Late Renaissance in Venice










Giorgione, The Tempest, c. 1506-8 (Accademia) - detail
In the distance, lightning strikes. What does it mean? Poetic and evocative, this painting invites interpretation.

Giorgione, The Tempest



Giorgione The Three Philosophers detail
These three learned men differ in age, outlook, and dress. But do they represent religions, eras, or philosophies?

Giorgione, Three Philosophers




Correggio, Jupiter and Io, detail
With her open mouth, tilted head, and soft flesh, Io exudes sensuality, giving herself up willingly to Jupiter.

Correggio, Jupiter and Io





Titian, Noli me Tangere, c. 1514, oil on canvas- detail
Don’t touch me! Titian’s ghostly Christ evades Mary Magdalene’s reach—and escapes her searching gaze.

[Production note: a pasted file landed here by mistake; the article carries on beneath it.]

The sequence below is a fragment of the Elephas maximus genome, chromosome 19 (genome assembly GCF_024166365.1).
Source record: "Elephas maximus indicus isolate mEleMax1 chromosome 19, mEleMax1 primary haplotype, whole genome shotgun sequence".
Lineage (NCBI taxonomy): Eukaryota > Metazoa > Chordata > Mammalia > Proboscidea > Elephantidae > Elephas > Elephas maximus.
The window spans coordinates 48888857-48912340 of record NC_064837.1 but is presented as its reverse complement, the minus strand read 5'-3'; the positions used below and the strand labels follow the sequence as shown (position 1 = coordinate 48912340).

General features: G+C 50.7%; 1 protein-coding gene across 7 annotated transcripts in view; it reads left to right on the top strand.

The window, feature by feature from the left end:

Titian, Noli me Tangere


Titian, Venus of Urbino (detail)
The female nude emerged as a genre in the Renaissance. With her soft, sensual flesh, this Venus is a prime example.

Titian, Venus of Urbino




Perspectival passageway, Andrea Palladio (with scenographic modifications by Vicenzo Scamozzi), Teatro Olimpico, Vicenza, Italy, 1580-85 (photo: Patrick Denker, CC BY 2.0)
The design for this Roman-inspired auditorium wed Palladio’s antiquarian knowledge with his artistic innovation.

Palladio, Teatro Olimpico



Titian, Pastoral Concert, c. 1509, 105 x 137 cm (Louvre)
This landscape may be ideal, but it’s far from smooth. Playing with oil paint, Titian roughens the surface.

Titian, Pastoral Concert